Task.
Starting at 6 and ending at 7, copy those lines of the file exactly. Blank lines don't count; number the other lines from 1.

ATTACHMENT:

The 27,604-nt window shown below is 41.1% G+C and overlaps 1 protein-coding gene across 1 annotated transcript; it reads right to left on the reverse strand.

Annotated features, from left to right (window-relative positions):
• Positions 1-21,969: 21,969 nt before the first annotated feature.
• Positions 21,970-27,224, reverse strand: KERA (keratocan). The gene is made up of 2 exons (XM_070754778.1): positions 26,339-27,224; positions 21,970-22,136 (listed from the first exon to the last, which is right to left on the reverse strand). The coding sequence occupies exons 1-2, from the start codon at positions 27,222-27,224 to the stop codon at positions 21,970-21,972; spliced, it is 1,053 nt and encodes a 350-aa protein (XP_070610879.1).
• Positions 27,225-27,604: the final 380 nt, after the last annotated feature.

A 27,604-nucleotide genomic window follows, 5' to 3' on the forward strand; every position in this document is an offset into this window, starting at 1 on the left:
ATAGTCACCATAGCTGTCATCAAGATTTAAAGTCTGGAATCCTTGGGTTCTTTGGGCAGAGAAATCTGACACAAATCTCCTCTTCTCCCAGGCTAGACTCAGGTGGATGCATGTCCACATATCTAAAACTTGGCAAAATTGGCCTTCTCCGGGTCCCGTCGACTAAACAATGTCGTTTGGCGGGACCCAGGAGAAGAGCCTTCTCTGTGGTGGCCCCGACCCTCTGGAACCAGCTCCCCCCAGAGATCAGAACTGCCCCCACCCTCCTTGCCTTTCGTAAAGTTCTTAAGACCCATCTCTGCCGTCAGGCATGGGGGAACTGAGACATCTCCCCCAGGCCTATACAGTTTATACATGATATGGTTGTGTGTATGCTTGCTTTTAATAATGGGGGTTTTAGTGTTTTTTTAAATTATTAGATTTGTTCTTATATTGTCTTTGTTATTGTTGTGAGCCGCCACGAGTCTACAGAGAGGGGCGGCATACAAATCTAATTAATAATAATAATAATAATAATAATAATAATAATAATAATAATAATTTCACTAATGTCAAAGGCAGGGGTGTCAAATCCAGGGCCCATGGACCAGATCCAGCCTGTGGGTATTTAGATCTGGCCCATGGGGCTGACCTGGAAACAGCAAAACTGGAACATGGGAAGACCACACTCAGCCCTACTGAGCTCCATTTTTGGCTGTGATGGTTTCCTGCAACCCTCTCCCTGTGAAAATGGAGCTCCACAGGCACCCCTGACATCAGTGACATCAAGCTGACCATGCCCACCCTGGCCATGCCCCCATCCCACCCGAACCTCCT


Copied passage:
A 27,604-nucleotide genomic window follows, 5' to 3' on the forward strand; every position in this document is an offset into this window, starting at 1 on the left:
ATAGTCACCATAGCTGTCATCAAGATTTAAAGTCTGGAATCCTTGGGTTCTTTGGGCAGAGAAATCTGACACAAATCTCCTCTTCTCCCAGGCTAGACTCAGGTGGATGCATGTCCACATATCTAAAACTTGGCAAAATTGGCCTTCTCCGGGTCCCGTCGACTAAACAATGTCGTTTGGCGGGACCCAGGAGAAGAGCCTTCTCTGTGGTGGCCCCGACCCTCTGGAACCAGCTCCCCCCAGAGATCAGAACTGCCCCCACCCTCCTTGCCTTTCGTAAAGTTCTTAAGACCCATCTCTGCCGTCAGGCATGGGGGAACTGAGACATCTCCCCCAGGCCTATACAGTTTATACATGATATGGTTGTGTGTATGCTTGCTTTTAATAATGGGGGTTTTAGTGTTTTTTTAAATTATTAGATTTGTTCTTATATTGTCTTTGTTATTGTTGTGAGCCGCCACGAGTCTACAGAGAGGGGCGGCATACAAATCTAATTAATAATAATAATAATAATAATAATAATAATAATAATAATAATAATTTCACTAATGTCAAAGGCAGGGGTGTCAAATCCAGGGCCCATGGACCAGATCCAGCCTGTGGGTATTTAGATCTGGCCCATGGGGCTGACCTGGAAACAGCAAAACTGGAACATGGGAAGACCACACTCAGCCCTACTGAGCTCCATTTTTGGCTGTGATGGTTTCCTGCAACCCTCTCCCTGTGAAAATGGAGCTCCACAGGCACCCCTGACATCAGTGACATCAAGCTGACCATGCCCACCCTGGCCATGCCCCCATCCCACCCGAACCTCCT